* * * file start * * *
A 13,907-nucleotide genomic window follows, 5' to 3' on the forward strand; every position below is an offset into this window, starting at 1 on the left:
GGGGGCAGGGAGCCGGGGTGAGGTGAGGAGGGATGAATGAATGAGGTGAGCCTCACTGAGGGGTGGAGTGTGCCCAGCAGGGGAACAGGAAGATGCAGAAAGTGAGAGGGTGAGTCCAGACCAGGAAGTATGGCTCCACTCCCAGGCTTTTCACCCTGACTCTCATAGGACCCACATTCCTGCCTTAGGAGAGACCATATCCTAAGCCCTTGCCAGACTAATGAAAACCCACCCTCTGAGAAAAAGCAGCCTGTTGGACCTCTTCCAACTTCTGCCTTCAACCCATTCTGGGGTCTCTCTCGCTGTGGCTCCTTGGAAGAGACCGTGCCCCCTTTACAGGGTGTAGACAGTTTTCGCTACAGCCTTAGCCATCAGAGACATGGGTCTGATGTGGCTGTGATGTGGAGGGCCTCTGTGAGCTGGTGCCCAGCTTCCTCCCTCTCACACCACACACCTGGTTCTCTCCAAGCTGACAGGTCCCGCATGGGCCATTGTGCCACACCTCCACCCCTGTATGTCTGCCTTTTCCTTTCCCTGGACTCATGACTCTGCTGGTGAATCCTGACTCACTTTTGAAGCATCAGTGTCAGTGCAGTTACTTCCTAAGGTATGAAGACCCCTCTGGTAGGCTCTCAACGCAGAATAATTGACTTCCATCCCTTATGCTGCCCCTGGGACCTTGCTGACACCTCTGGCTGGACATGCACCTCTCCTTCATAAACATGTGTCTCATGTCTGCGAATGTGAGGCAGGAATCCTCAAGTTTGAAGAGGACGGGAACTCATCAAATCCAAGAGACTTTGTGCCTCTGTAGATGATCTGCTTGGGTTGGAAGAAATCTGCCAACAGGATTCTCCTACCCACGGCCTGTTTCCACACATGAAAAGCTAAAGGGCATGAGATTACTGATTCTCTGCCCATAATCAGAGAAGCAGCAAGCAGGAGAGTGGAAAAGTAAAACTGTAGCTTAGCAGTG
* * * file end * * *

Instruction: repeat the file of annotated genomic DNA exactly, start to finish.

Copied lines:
A 13,907-nucleotide genomic window follows, 5' to 3' on the forward strand; every position below is an offset into this window, starting at 1 on the left:
GGGGGCAGGGAGCCGGGGTGAGGTGAGGAGGGATGAATGAATGAGGTGAGCCTCACTGAGGGGTGGAGTGTGCCCAGCAGGGGAACAGGAAGATGCAGAAAGTGAGAGGGTGAGTCCAGACCAGGAAGTATGGCTCCACTCCCAGGCTTTTCACCCTGACTCTCATAGGACCCACATTCCTGCCTTAGGAGAGACCATATCCTAAGCCCTTGCCAGACTAATGAAAACCCACCCTCTGAGAAAAAGCAGCCTGTTGGACCTCTTCCAACTTCTGCCTTCAACCCATTCTGGGGTCTCTCTCGCTGTGGCTCCTTGGAAGAGACCGTGCCCCCTTTACAGGGTGTAGACAGTTTTCGCTACAGCCTTAGCCATCAGAGACATGGGTCTGATGTGGCTGTGATGTGGAGGGCCTCTGTGAGCTGGTGCCCAGCTTCCTCCCTCTCACACCACACACCTGGTTCTCTCCAAGCTGACAGGTCCCGCATGGGCCATTGTGCCACACCTCCACCCCTGTATGTCTGCCTTTTCCTTTCCCTGGACTCATGACTCTGCTGGTGAATCCTGACTCACTTTTGAAGCATCAGTGTCAGTGCAGTTACTTCCTAAGGTATGAAGACCCCTCTGGTAGGCTCTCAACGCAGAATAATTGACTTCCATCCCTTATGCTGCCCCTGGGACCTTGCTGACACCTCTGGCTGGACATGCACCTCTCCTTCATAAACATGTGTCTCATGTCTGCGAATGTGAGGCAGGAATCCTCAAGTTTGAAGAGGACGGGAACTCATCAAATCCAAGAGACTTTGTGCCTCTGTAGATGATCTGCTTGGGTTGGAAGAAATCTGCCAACAGGATTCTCCTACCCACGGCCTGTTTCCACACATGAAAAGCTAAAGGGCATGAGATTACTGATTCTCTGCCCATAATCAGAGAAGCAGCAAGCAGGAGAGTGGAAAAGTAAAACTGTAGCTTAGCAGTG